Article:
atcl, I'm not so sure about caching code because if I remember right L2 cache caches data only so even if you preload the code the CPU will not use it, you have to run the code first and later disable the cache. However, only branchless code has good chances to get cached by running it once...

I also remember the "unified cache" term, and in such case the preloading should work but I can't provide you any more data, sorry...

PS: Note that if you want to force the CPU to cache only certain parts you can always (supposing that there is no underlaying OS) use the MTRRs setting UC mode for those parts you don't want to get cached.
Posted on 2007-08-16 12:09:55 by LocoDelAssembly

So far as references go, depending on what it is you are trying to do, these may be worth a look:

  • The book Inner Loops, by Booth, gets into gorey detail on the cache. I got lost half into that section of the book, but may be helpful. Booth's all about the cache.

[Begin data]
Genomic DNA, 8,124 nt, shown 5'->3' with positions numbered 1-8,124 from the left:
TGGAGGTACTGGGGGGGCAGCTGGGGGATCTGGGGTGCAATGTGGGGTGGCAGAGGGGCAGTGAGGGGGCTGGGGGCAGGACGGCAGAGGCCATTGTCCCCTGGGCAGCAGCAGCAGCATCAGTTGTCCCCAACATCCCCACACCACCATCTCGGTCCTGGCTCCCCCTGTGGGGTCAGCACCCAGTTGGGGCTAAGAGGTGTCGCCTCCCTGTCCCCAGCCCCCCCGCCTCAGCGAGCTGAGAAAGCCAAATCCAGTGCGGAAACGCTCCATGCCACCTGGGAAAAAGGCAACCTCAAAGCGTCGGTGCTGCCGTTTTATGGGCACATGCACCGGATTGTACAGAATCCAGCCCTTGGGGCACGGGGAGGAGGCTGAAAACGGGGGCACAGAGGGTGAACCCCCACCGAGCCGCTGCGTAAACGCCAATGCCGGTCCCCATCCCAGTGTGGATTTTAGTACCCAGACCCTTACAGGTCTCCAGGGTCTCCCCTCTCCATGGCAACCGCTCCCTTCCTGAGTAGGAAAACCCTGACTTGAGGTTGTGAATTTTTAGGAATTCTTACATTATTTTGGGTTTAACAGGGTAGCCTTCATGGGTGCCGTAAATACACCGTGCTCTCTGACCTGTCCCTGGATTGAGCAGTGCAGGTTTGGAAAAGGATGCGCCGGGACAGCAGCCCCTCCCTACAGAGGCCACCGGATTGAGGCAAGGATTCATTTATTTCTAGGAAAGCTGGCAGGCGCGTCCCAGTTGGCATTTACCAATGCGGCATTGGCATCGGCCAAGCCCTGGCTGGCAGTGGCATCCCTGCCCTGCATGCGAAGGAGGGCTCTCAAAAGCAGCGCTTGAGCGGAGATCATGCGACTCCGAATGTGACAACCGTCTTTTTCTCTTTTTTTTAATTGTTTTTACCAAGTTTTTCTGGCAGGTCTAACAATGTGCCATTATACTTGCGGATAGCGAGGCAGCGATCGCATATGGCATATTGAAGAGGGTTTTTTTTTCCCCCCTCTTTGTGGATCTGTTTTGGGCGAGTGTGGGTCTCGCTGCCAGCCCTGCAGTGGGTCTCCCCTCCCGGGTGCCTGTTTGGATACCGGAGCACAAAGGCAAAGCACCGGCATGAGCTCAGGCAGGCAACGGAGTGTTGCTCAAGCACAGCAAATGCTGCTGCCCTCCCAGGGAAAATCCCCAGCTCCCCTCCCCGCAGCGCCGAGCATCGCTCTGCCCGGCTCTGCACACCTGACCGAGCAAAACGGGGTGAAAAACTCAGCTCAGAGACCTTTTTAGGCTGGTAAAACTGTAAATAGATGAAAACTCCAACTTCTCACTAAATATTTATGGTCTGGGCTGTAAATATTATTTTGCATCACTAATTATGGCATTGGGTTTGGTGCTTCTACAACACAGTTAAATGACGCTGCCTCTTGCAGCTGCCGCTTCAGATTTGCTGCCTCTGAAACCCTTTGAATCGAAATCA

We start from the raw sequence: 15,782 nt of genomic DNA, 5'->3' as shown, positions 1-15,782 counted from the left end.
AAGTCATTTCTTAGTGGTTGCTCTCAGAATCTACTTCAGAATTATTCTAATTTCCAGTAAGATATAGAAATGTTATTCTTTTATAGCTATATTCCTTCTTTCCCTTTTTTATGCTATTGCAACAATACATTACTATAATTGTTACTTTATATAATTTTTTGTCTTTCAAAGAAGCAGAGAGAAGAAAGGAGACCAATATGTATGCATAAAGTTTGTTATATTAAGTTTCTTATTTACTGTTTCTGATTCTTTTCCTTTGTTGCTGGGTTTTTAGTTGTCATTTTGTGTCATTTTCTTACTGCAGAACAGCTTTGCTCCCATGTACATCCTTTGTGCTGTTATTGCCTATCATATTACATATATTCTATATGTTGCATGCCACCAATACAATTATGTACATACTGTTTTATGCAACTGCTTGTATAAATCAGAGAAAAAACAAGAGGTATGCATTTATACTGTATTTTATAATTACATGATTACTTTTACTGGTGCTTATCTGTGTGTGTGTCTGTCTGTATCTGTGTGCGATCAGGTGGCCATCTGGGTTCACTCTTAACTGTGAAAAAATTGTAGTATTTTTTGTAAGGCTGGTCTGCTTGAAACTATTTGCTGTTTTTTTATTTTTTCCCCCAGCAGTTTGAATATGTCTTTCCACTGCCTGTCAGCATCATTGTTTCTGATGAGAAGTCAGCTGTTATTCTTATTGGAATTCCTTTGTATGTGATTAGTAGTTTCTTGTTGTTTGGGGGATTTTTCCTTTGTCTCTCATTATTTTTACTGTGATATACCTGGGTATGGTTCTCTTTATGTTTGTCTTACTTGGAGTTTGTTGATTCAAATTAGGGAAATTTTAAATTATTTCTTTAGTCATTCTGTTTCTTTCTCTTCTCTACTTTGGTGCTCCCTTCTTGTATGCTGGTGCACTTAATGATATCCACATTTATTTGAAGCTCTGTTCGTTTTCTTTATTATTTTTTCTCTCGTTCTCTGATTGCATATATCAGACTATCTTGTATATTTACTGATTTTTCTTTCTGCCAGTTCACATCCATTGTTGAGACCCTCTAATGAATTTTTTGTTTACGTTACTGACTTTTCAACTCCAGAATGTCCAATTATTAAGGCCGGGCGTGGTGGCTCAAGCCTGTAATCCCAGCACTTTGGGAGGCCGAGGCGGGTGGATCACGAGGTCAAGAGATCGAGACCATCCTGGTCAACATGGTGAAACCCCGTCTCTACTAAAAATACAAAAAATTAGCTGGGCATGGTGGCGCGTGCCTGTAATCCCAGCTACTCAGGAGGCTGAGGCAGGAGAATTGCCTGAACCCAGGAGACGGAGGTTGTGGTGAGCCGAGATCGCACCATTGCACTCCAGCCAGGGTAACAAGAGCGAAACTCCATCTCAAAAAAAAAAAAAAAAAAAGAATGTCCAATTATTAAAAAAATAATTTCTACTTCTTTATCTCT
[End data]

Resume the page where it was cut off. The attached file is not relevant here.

• Judy, http://judy.sourceforge.net/, is a C library for implementing sparse dynamic arrays, Judy Arrays, that are supposedly tuned for optimal cache performance. If nothing else, Judy is open-source, so the code might shed some light on what you are trying to do... That is, if Judy works similar to what you are describing.

My references are, however, best guesses.
Posted on 2007-08-31 15:34:25 by TheAbysmal
Thanks for those links, Abysmal :)

- if you have any links lying around for lock-free algorithms, feel free to post that too :P
Posted on 2007-08-31 15:57:17 by f0dder

Heh... okay, now you're talking about things WAY out of my league.

Though, now my curiosity is piqued.
Posted on 2007-08-31 18:32:48 by TheAbysmal


Heh... okay, now you're talking about things WAY out of my league.

Though, now my curiosity is piqued.

I doubt it. Lock free algorithms just require more thoughtful design and usually more instructions, but in the end, you save cycles.

I read a PDF for a lock-free heap manager a while ago, it looked pretty interesting and sensible.
Posted on 2007-08-31 19:19:06 by SpooK